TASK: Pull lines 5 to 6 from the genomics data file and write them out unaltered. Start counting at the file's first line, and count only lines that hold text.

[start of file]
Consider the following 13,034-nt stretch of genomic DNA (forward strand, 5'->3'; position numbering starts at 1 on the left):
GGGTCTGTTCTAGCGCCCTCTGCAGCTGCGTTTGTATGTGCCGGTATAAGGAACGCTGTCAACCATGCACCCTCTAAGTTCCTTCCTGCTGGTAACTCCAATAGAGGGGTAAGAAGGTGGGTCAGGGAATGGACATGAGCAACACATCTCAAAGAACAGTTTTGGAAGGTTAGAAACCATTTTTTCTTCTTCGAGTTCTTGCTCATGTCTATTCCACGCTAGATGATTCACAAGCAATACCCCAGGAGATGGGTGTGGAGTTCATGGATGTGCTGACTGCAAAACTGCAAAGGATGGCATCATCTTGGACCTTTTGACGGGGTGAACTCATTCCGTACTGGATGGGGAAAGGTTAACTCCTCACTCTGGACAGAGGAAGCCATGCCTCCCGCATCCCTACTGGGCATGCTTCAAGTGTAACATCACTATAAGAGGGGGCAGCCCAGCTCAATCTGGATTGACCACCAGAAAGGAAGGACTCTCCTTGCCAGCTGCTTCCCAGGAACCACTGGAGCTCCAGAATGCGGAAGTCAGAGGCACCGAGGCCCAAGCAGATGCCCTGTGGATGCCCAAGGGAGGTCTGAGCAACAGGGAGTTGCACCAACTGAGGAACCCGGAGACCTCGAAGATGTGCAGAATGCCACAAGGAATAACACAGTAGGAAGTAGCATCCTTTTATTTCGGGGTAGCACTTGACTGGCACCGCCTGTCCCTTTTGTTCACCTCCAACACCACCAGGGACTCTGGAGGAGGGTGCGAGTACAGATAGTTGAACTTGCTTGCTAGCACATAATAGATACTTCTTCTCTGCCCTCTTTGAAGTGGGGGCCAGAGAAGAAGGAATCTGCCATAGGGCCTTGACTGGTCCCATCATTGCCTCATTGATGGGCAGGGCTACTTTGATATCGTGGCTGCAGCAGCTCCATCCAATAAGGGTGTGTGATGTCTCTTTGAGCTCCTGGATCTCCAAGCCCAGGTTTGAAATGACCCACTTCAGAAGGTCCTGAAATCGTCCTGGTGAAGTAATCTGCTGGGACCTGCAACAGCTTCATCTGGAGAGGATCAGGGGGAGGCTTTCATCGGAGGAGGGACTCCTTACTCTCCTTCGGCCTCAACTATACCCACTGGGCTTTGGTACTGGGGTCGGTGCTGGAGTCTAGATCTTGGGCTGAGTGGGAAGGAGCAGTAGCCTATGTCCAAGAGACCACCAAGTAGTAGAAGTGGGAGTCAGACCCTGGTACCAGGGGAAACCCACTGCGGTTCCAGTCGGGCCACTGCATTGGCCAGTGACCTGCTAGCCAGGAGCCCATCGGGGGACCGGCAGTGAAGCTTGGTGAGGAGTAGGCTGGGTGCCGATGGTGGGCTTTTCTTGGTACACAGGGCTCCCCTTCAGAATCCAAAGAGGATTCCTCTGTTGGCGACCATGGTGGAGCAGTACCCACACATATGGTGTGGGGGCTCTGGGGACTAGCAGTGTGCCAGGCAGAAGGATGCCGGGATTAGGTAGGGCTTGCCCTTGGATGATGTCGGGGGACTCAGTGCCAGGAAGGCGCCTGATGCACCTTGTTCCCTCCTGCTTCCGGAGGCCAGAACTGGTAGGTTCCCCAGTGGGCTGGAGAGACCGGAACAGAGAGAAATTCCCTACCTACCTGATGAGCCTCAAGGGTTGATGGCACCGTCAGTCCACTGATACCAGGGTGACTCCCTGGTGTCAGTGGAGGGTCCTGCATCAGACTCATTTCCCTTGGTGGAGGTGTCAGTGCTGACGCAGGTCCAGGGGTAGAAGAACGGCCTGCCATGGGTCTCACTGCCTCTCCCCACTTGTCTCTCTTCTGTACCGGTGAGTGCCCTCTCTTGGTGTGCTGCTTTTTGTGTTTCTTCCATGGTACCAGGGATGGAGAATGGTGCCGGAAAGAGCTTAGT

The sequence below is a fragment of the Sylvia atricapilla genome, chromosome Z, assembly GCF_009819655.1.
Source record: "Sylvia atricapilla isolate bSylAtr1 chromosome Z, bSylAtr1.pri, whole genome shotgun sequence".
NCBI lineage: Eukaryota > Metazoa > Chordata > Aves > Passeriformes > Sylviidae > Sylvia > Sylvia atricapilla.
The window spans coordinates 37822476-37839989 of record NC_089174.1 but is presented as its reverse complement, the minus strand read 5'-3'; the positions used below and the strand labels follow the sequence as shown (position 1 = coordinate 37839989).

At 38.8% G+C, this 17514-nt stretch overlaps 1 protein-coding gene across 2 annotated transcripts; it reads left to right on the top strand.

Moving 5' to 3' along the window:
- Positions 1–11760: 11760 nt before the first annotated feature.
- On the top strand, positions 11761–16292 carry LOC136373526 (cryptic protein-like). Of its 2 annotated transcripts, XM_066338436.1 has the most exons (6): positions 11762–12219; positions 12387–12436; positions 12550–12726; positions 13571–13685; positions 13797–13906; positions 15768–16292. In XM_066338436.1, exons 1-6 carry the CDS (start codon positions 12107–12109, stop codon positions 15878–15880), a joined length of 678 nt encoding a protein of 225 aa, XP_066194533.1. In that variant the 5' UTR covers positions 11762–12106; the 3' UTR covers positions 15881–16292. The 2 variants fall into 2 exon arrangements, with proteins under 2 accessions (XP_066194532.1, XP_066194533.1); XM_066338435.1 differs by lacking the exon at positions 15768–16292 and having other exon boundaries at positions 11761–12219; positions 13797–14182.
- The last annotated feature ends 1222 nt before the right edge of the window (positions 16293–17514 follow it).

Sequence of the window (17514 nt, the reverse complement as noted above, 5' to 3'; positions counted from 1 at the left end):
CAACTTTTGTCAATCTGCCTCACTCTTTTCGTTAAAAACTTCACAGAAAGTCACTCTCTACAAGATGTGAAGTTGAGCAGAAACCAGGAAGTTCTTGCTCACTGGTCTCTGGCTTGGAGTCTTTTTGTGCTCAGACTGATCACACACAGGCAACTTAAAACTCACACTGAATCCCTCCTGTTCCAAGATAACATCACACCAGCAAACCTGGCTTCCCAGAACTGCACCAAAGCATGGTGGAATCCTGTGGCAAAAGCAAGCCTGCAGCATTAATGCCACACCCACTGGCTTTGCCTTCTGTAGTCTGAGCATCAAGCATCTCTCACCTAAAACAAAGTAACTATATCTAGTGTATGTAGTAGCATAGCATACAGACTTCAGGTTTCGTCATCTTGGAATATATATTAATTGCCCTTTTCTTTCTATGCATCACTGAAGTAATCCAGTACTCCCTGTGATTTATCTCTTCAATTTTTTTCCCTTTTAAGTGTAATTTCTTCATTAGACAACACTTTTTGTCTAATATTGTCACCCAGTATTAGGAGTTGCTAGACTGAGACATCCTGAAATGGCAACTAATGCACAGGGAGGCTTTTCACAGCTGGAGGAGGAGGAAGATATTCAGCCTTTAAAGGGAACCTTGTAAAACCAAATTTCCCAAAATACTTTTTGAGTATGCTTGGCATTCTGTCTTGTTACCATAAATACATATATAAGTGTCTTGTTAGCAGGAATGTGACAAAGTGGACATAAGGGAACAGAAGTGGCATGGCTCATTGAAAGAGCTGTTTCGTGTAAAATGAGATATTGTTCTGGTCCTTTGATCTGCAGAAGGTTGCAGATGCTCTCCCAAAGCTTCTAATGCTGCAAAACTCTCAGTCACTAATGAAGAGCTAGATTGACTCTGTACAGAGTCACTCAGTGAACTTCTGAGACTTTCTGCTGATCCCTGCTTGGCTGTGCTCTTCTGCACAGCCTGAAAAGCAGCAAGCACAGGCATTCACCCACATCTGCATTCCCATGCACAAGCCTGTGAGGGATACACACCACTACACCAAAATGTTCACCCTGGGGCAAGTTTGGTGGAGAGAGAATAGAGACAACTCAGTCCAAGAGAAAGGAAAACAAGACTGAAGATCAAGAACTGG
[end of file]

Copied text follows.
NCBI lineage: Eukaryota > Metazoa > Chordata > Aves > Passeriformes > Sylviidae > Sylvia > Sylvia atricapilla.
The window spans coordinates 37822476-37839989 of record NC_089174.1 but is presented as its reverse complement, the minus strand read 5'-3'; the positions used below and the strand labels follow the sequence as shown (position 1 = coordinate 37839989).